After two years of Zionist and Arabist scrutiny, President-elect Barack Obama united Jew and Muslim as never before - at least in the United States. Obama was supported by an estimated 78 percent of Jews, and 89 of Muslims.
Despite the lofty Jewish numbers, among the highest for any presidential candidate in recent decades, it had been the consensus among some of the finest Jewish journalists and analysts that Obama Jewish totals would be deflated by racism, a devilish charge, although if Justice Clarence Thomas was running for anything we can be sure those same analysts would insist that voting against Thomas would not be racist but good sense.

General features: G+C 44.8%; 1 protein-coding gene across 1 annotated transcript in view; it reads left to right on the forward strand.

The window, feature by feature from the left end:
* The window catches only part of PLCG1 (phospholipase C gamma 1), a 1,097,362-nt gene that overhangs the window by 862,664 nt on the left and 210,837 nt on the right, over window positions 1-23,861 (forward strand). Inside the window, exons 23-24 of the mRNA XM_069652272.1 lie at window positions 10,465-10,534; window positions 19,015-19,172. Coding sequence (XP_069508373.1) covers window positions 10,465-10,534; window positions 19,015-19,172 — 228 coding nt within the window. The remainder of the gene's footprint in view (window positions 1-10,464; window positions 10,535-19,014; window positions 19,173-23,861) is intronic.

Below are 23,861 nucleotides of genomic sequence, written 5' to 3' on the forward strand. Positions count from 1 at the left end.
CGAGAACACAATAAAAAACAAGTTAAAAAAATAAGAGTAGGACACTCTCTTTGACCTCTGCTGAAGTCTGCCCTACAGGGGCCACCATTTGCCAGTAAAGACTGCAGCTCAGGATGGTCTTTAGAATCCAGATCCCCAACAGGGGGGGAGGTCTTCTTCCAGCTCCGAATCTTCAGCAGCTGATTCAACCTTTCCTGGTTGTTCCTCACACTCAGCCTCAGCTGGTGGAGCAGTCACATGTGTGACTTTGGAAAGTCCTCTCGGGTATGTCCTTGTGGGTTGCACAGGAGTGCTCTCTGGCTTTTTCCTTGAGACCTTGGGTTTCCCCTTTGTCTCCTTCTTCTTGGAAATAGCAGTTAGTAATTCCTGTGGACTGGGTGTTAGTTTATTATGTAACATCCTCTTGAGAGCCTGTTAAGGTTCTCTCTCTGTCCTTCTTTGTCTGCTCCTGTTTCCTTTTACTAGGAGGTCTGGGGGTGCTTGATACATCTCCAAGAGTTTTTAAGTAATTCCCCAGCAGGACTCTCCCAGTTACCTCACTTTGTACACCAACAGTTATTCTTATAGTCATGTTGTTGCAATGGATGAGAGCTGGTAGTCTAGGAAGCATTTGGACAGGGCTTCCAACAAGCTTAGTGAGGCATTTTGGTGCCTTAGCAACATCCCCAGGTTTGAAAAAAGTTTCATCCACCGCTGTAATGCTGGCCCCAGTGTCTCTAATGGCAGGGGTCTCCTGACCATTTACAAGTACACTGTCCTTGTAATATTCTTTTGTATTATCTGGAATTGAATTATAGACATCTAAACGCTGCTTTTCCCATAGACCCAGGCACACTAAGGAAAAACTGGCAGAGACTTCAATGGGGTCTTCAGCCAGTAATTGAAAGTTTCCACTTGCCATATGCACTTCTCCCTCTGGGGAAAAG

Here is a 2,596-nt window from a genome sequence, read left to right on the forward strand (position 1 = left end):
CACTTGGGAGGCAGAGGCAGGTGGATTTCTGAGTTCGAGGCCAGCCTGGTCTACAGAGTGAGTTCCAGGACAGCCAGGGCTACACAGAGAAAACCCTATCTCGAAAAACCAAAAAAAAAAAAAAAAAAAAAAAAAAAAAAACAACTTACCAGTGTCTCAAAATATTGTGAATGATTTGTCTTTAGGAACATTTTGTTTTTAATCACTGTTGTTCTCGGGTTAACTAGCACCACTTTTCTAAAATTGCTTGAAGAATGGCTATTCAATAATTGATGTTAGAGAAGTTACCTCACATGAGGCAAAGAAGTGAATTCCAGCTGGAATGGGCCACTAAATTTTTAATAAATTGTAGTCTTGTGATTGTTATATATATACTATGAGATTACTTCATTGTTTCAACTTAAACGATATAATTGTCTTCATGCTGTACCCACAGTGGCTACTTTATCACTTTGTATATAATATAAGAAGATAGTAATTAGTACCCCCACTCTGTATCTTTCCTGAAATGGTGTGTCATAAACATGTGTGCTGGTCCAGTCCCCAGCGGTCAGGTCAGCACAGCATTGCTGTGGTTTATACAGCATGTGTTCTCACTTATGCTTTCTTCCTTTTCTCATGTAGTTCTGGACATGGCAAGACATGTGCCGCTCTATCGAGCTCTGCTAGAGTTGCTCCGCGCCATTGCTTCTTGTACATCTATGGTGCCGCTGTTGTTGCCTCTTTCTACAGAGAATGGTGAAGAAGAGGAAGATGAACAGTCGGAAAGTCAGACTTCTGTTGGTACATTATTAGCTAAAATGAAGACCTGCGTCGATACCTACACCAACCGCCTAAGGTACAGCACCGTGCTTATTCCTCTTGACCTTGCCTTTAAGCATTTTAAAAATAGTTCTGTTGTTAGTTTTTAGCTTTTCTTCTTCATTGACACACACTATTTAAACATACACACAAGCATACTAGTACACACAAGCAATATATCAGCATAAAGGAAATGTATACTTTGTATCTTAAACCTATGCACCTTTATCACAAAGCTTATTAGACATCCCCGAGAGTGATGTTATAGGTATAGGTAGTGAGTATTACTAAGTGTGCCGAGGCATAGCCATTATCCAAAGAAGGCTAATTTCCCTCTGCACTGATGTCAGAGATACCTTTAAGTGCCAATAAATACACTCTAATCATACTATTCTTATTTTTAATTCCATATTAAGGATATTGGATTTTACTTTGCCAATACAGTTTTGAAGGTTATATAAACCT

Shmuel Rosner of Haaretz, writing alongside The Atlantic's Jeffrey Goldberg in the online magazine, Jewcy (Oct. 20),
suggested: "Is it Israel that makes Jewish voters uncomfortable about Barack Obama? You [Goldberg] have written a lot about Obama and the Jews (as I did too), and you seem to think that something else is at play here - dare we say racism?"
Goldberg replied, "I would have to say that simple racism motivates much of the anti-Obama anxiety in corners of the Jewish community. I don't know what else explains it."
Then, on the eve of the election, Goldberg, blogging in The Atlantic Monthly, conceded, "No other white ethnic group will support Barack Obama at anywhere the level Jews will," he predicted, and no other white group did.
Many say that the push toward Obama for many Jews, and others, was the economic crisis and deep concerns about Sarah Palin in the White House.